All 6 Carroll Legislators Say 'No Way' To Tax Increases

April 03, 1991|By Adam Sachs | Adam Sachs,Staff writer

ANNAPOLIS — Carroll's six state legislators each voted Monday against raising taxes intended to generate about $90.1 million to balance next year's budget and restore cuts in state aid for education.

The delegation split evenly in its vote on the $11.6 billion budget proposal, which stipulates that $65.4 million in state education aid for counties would be cut if the tax package were not approved. In each chamber, the budget vote preceded the tax vote.

The proposed cuts in Action Plan for Excellence, known as APEX, afund used to improve local school programs and teacher benefits, would mean a $2.5 million reduction in Carroll's public schools budget.

The budget and the tax package passed both chambers. The tax plan expands the state's 5 percent sales tax to cigarettes and increases the excise tax from 13 cents to 16 cents; imposes the 5 percent salestax on certain food sales, including purchases of less than $1; and either eliminates or reduces tax breaks for capital gains, depending on income levels. The governor can veto the tax plan but not the budget.

Carroll's House members said they voted against the tax increase to honor campaign pledges and because it appeared constituents opposed any new taxes, regardless of the threatened budget cuts. Delegates Richard N. Dixon, D-Carroll, Donald B. Elliott, R-Carroll, Howard,and Richard C. Matthews, R-Carroll, contended that deeper cuts to government agencies could have been made to avoid a tax increase. But Delegate Lawrence A. LaMotte, D-Carroll, Baltimore, said doing so would be harmful.

"We couldn't do it without a lot of pain," he said. "There's no fat in the budget. We're into programmatic cuts. But evidently, that's what people want."

LaMotte said he voted for the budget, despite opposing the taxes, because "Maryland needs it" to continue functioning.

Elliott said he opposed the taxes because they could be permanent, rather than temporary measures to address the state's projected $192 million 1992 budget shortfall.

"When we have an economic upturn and things are plush again, do you think anyone will try to repeal these taxes?" he said. "It's just another tax. I still feel this was a year to trim government to a greater extent than we did, not a year to raise taxes."

Sen. Larry E. Haines, R-Carroll, Baltimore, previously voted for a Senate tax plan that involved cigarettes and food sales but rejected the ensuing compromise that reduces capital gains benefits.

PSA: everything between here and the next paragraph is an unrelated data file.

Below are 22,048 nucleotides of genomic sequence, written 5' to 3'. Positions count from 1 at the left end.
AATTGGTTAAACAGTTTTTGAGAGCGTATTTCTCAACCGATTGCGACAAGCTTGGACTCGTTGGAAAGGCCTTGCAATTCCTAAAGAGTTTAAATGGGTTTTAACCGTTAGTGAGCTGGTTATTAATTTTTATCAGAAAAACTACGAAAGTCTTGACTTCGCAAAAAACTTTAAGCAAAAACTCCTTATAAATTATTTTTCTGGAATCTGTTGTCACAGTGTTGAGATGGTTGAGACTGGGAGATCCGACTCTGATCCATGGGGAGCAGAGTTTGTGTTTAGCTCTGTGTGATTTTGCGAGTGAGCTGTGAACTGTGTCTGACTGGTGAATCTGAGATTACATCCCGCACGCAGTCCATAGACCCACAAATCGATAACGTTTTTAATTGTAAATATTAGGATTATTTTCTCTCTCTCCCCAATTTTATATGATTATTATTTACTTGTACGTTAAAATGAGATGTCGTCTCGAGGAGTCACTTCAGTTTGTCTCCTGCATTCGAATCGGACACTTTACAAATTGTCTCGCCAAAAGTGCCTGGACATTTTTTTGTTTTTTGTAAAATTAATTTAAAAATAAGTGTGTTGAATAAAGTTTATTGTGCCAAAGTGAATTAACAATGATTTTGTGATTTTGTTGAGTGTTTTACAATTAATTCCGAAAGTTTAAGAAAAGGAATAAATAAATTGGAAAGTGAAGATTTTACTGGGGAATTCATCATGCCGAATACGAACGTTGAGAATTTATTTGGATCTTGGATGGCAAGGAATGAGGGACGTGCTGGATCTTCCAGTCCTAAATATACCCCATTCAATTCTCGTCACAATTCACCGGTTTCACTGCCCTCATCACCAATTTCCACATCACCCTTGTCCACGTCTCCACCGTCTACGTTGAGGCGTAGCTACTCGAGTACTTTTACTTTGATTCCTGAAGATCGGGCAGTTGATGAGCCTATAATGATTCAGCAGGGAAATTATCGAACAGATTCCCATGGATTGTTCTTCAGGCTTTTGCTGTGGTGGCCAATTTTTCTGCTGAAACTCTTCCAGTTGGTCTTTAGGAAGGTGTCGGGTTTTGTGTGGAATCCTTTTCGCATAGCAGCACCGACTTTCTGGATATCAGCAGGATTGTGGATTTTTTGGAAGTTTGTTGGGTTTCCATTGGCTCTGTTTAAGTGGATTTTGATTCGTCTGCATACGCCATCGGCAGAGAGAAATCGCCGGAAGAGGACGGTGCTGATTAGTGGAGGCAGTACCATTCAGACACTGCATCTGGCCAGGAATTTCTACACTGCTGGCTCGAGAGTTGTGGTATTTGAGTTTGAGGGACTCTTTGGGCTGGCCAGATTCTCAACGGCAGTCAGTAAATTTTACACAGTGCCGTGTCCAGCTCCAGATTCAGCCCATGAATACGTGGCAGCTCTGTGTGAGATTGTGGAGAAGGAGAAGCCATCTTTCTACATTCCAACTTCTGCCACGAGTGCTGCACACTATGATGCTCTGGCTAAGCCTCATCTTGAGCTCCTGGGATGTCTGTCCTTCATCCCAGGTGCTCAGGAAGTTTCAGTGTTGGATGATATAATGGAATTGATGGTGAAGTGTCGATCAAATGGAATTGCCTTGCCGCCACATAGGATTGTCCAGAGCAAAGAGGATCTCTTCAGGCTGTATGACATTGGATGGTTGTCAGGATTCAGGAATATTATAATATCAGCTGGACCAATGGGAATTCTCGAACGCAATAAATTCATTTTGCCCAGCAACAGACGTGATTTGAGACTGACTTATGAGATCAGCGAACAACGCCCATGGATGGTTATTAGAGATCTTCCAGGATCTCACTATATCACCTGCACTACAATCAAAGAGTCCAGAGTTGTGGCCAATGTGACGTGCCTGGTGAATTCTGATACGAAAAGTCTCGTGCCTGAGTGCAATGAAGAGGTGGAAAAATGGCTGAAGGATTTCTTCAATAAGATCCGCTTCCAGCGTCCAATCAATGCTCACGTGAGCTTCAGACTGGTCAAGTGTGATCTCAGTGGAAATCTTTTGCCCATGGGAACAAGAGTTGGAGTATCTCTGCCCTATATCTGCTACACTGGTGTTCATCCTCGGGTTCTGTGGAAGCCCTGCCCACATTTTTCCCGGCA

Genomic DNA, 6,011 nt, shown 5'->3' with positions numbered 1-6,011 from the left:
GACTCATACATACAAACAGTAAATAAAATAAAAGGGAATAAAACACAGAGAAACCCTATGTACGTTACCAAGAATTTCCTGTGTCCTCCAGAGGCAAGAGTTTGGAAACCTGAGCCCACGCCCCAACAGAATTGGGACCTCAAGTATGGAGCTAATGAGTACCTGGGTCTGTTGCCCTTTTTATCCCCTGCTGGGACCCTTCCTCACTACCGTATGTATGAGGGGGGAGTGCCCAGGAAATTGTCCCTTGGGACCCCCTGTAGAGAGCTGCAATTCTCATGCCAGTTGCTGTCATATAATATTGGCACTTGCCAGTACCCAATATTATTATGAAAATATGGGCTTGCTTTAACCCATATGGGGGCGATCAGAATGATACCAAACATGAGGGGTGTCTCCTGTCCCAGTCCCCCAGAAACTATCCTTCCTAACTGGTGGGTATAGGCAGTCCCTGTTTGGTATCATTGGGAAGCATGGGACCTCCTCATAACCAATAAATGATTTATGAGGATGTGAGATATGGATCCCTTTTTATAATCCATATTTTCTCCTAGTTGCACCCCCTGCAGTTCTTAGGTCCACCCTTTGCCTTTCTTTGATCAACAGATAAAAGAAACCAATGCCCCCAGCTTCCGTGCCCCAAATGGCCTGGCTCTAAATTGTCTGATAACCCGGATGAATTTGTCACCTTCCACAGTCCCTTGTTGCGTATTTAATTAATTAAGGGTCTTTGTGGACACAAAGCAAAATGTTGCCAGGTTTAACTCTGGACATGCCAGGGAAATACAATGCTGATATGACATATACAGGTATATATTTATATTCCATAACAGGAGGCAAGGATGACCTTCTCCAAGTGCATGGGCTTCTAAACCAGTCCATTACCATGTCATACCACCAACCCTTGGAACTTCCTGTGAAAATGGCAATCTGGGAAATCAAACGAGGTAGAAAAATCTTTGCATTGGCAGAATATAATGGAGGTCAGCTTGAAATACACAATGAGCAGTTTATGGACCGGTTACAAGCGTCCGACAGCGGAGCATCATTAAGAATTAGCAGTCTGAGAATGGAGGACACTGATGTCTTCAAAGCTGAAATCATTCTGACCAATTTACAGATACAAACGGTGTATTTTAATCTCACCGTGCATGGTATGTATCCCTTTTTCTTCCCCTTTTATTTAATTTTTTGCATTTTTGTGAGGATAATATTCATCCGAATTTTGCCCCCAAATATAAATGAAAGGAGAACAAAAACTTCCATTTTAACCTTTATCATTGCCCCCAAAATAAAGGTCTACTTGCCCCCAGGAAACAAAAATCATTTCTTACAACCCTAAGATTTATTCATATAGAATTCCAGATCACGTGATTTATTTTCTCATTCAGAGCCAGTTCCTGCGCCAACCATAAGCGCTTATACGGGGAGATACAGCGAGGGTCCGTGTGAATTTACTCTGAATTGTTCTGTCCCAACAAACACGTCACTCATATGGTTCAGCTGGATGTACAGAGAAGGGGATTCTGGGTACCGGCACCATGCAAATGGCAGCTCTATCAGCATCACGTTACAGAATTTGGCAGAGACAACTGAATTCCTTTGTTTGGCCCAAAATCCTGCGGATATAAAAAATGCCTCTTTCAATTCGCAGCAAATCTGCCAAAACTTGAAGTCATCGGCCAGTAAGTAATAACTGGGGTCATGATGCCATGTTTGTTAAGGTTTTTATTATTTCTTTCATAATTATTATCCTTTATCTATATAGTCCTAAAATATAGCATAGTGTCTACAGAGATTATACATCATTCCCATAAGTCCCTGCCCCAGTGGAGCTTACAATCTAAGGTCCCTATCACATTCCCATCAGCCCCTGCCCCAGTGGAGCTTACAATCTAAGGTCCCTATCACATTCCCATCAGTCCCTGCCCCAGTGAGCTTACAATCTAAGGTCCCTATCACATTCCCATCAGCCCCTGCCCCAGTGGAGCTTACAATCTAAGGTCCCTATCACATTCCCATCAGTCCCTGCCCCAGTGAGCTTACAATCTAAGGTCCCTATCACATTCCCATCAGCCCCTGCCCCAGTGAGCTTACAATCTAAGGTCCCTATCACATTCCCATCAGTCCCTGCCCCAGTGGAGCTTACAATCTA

"The capital gains tax is a disincentive for production and growth," he said.

Matthews was the only Carroll legislator who voted against the governor's bill addressing the $553 million deficit in the current year's budget. Matthews objected to a $22.2 million transfer from the state's transportation fund to its general fund, saying road construction would suffer.

Realizing the bill would pass, he said he voted against it as a statement against the state's influential Democratic leadership.

"We'll see better management of state spending when we get a stronger two-party system," he said.


Here is how Carroll's legislators voted on budget-related bills:

* HB 206: Addresses a $553 million deficit in the current year's budget through reductions and a variety of fund transfers. Yes: Delegates Richard N. Dixon, Donald B. Elliott and Lawrence A. LaMotte and Sens. Charles H. Smelser and Larry E. Haines. No: Delegate Richard C. Matthews. Result: Passed House, 113-16; passed Senate, 41-6.

* HB 650: The state's $11.6 billion fiscal 1992 budget proposal, which makes $65.4 million in cuts in education assistance for counties contingent on the tax package passing. Yes: LaMotte, Smelser, Haines. No: Dixon, Elliott, Matthews. Result: Passed House, 110-19; passed Senate, 40-7.

* HB 707: Raises $90.1 million in taxes on cigarettes, food and capital gains, $65.4 million of which would restore cuts to regional education budgets. Yes: none. No: Dixon, Elliott, LaMotte, Matthews, Smelser, Haines. Result: Passed House, 93-36; passed Senate, 27-20.

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